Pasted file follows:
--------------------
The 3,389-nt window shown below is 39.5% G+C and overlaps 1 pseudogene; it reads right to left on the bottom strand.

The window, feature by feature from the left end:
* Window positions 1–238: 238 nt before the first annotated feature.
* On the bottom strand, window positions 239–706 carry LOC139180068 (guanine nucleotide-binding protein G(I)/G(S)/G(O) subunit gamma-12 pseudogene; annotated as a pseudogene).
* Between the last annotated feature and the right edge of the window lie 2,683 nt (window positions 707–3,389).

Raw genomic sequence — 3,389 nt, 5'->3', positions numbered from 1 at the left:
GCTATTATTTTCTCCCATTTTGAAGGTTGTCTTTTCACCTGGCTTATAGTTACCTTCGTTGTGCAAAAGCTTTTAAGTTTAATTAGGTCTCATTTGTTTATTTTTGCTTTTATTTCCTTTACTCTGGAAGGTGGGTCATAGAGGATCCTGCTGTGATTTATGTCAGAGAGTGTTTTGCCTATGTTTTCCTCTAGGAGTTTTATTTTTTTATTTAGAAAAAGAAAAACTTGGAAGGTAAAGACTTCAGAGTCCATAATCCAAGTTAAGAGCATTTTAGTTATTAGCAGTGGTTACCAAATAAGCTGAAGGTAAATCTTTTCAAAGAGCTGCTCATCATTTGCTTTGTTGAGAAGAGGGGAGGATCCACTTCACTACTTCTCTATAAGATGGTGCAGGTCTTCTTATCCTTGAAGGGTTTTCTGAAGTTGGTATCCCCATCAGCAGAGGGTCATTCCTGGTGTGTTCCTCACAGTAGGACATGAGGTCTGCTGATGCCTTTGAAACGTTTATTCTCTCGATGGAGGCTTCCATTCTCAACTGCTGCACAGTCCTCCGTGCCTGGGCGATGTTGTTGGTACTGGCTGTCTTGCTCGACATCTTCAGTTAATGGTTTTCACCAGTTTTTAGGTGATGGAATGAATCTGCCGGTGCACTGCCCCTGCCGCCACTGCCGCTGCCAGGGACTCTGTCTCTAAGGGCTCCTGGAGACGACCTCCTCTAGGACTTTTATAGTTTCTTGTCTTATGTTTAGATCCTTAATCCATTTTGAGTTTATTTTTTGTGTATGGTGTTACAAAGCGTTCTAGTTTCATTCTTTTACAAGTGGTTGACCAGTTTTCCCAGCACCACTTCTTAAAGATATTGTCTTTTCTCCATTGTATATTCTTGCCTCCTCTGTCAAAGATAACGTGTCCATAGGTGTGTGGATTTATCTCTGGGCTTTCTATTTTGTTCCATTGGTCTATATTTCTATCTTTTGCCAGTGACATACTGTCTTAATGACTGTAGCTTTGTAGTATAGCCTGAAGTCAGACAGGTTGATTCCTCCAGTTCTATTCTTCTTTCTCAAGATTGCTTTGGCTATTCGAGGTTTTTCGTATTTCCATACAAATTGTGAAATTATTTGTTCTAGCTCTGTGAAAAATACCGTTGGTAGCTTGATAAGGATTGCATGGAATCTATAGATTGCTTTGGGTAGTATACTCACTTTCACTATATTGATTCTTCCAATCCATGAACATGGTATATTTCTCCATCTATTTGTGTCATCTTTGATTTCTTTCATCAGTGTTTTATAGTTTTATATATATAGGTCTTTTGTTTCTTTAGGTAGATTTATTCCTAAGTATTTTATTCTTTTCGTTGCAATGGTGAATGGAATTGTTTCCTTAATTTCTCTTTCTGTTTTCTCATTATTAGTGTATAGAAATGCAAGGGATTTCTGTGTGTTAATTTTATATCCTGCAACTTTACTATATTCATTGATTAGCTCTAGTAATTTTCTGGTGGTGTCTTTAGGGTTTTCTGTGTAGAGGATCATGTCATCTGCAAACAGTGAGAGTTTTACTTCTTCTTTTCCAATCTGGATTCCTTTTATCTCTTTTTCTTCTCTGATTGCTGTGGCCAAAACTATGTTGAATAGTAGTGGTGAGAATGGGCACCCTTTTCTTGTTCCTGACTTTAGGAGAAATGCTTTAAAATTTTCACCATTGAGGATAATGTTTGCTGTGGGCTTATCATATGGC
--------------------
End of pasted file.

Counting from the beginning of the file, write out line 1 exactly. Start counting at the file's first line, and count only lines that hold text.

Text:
The 3,389-nt window shown below is 39.5% G+C and overlaps 1 pseudogene; it reads right to left on the bottom strand.